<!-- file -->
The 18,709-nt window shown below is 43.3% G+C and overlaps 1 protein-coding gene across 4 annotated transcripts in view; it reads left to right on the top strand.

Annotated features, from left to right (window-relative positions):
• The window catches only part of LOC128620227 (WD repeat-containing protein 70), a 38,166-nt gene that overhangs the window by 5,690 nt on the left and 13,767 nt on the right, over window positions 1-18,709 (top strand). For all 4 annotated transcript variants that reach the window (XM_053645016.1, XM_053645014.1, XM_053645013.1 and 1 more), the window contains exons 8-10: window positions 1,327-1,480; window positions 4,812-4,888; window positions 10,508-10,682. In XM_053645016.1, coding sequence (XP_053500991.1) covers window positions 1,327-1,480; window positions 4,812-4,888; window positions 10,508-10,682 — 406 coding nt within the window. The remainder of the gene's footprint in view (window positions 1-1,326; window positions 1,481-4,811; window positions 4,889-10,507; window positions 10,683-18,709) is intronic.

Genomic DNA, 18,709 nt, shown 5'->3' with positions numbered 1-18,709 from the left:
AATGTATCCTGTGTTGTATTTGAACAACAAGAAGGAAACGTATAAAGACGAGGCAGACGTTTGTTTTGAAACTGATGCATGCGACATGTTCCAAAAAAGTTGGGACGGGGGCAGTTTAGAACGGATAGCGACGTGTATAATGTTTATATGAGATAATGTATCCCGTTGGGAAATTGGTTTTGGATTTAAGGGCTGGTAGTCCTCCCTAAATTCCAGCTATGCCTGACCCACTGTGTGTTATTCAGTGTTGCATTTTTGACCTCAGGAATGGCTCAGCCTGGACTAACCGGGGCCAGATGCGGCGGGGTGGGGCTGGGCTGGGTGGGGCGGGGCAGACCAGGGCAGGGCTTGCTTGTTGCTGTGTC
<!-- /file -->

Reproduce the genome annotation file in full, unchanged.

The 18,709-nt window shown below is 43.3% G+C and overlaps 1 protein-coding gene across 4 annotated transcripts in view; it reads left to right on the top strand.

Annotated features, from left to right (window-relative positions):
• The window catches only part of LOC128620227 (WD repeat-containing protein 70), a 38,166-nt gene that overhangs the window by 5,690 nt on the left and 13,767 nt on the right, over window positions 1-18,709 (top strand). For all 4 annotated transcript variants that reach the window (XM_053645016.1, XM_053645014.1, XM_053645013.1 and 1 more), the window contains exons 8-10: window positions 1,327-1,480; window positions 4,812-4,888; window positions 10,508-10,682. In XM_053645016.1, coding sequence (XP_053500991.1) covers window positions 1,327-1,480; window positions 4,812-4,888; window positions 10,508-10,682 — 406 coding nt within the window. The remainder of the gene's footprint in view (window positions 1-1,326; window positions 1,481-4,811; window positions 4,889-10,507; window positions 10,683-18,709) is intronic.

Genomic DNA, 18,709 nt, shown 5'->3' with positions numbered 1-18,709 from the left:
AATGTATCCTGTGTTGTATTTGAACAACAAGAAGGAAACGTATAAAGACGAGGCAGACGTTTGTTTTGAAACTGATGCATGCGACATGTTCCAAAAAAGTTGGGACGGGGGCAGTTTAGAACGGATAGCGACGTGTATAATGTTTATATGAGATAATGTATCCCGTTGGGAAATTGGTTTTGGATTTAAGGGCTGGTAGTCCTCCCTAAATTCCAGCTATGCCTGACCCACTGTGTGTTATTCAGTGTTGCATTTTTGACCTCAGGAATGGCTCAGCCTGGACTAACCGGGGCCAGATGCGGCGGGGTGGGGCTGGGCTGGGTGGGGCGGGGCAGACCAGGGCAGGGCTTGCTTGTTGCTGTGTC